Social Media Analytics for Data Analysts

social media analytics for data analysts

I talk a lot about analytics in traditional business analyst and data analyst roles.

Today we’re looking at a more recent development - social media analytics.

If you’re working in a marketing analyst role, supporting a marketing team, or even running your own business, it’s important to understand social media analytics and how they impact the business.

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Which social media platforms track analytics?

All the most popular social media platforms have some amount of analytics built into their applications, sometimes requiring a free pro or business account to access.

There’s YouTube analytics, Facebook analytics, Instagram analytics, LinkedIn analytics, twitter analytics, Pinterest analytics...even tiktok analytics.

There are also dozens of options for managing social media analytics outside of these platforms. 

Beyond the platforms we traditionally think of as social media, most people consider customer sentiment mining on forums to also fall under social media analytics.

What are customers saying on Reddit or forums that are industry or topic specific?

What types of data is available?

There’s some variation from platform to platform with what metrics are available and the terminology can differ.

The major metrics that cross all platforms include: 

  • Followers (or page likes): How many people are requesting to see the posts?
  • Impressions / Reach: How many people saw the post / video content? How many people had the chance to see more?
  • Engagement: Of those that saw the content that was posted, how many interacted with it? Depending on the platform, this could be video views, link clicks, likes, etc. Engagement is one of the most important metrics across social media platforms because it shows if people are interacting with your posts.
  • Engagement Rate: The number of engagements divided by the number of impressions
  • Click Through Rate / Post Clicks: These aren’t exactly the same metric, but availability differs by platforms
  • Shares: How many people shared your post? Retweeted the content? Shares are also a form of engagement.

Beyond these universal metrics, you’ll also find additional useful information on many platforms including how people found the content - whether it was suggested to them, they searched for it, they came from an external source.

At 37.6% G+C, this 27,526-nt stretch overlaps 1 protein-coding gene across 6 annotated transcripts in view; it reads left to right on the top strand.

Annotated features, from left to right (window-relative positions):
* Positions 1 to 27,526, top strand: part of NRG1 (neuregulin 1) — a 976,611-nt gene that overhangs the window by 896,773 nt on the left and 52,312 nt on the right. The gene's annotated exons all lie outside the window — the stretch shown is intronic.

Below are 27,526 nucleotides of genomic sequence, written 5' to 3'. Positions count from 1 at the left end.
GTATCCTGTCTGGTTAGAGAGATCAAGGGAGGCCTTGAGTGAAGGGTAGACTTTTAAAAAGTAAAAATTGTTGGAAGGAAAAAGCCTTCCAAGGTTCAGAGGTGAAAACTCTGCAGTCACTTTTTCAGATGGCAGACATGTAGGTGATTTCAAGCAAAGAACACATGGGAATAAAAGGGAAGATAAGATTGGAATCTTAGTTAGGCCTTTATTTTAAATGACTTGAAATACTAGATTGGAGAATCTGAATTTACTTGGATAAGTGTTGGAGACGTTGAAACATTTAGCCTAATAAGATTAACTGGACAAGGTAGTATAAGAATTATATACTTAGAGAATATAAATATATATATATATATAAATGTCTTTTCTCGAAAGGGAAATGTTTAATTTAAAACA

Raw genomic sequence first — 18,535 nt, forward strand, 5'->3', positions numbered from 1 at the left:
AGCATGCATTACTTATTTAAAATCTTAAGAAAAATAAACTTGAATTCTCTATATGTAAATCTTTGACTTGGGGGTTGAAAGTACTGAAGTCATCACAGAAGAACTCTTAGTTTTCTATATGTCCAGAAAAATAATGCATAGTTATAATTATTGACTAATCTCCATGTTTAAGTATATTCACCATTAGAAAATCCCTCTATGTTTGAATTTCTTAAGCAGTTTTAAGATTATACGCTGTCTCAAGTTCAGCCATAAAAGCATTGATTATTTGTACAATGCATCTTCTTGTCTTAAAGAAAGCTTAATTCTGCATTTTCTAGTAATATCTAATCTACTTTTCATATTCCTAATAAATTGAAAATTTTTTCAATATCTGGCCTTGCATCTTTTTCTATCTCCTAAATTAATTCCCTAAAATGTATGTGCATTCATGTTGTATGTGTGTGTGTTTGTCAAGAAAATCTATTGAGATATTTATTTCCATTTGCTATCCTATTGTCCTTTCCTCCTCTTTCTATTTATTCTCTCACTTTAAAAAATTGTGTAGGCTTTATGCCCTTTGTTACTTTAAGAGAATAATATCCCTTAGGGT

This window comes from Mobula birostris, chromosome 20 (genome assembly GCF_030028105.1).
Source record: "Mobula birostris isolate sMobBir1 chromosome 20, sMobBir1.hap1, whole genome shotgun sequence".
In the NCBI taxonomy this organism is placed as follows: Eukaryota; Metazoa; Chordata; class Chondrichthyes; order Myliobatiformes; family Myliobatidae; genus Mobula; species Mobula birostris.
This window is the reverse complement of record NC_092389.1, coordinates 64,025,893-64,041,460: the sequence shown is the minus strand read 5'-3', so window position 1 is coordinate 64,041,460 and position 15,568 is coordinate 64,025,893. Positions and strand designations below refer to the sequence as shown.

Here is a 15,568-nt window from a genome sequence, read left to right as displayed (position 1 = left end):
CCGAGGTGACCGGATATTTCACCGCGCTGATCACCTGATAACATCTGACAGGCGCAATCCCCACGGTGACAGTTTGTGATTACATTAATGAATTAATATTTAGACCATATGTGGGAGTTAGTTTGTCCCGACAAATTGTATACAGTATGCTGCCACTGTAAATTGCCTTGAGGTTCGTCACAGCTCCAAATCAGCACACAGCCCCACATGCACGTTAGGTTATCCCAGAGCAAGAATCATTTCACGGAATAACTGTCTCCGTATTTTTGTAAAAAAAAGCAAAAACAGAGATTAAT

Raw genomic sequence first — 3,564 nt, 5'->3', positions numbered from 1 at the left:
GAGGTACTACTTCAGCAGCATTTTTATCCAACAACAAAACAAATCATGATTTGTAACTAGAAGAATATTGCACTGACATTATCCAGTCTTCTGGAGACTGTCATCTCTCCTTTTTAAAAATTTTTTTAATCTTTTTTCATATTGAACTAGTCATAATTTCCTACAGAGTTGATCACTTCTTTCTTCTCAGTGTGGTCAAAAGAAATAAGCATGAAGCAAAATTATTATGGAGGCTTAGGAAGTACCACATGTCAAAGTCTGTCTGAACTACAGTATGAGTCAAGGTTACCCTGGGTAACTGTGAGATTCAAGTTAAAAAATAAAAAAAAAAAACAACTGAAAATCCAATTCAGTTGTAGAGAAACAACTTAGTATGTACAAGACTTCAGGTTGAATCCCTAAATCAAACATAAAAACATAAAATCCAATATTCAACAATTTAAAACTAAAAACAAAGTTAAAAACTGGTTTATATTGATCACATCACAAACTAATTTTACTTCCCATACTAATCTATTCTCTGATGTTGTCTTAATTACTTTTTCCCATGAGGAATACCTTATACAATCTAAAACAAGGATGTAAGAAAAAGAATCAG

These types of metrics can be very helpful for building a future strategy for maximizing impact.

How can social media analytics drive business improvements?

Tracking different metrics can indicate which things are working well and which aren’t.

For instance, if content is getting a very high number of impressions, but the engagement is low, then you don’t need to focus on getting in front of more people - you need to engage the people you are finding. 

You’ll also need to be aware of what your goal is with any given piece of content.

Sometimes you’re just sharing informational details like the business is closed for a holiday in which case you don’t need a lot of engagement - you just need impressions.

Other times, for instance if you’re trying to sell spots in a workshop, you care more about click through rate - and likely will combine that with sales data for additional effectiveness.

Which social media metrics should you analyze?

Track metrics that align with why content is being made in the first place.

Sometimes the goal is awareness, other times it’s fundraising, and sometimes it’s product or service sales.

It’s helpful to periodically check on all different metrics, but the main focus should be on metrics that provide information where you can take action.

Impressions are high, but not engagement? This leads to a specific action.

Impressions aren’t high? Your focus should be on impressions first.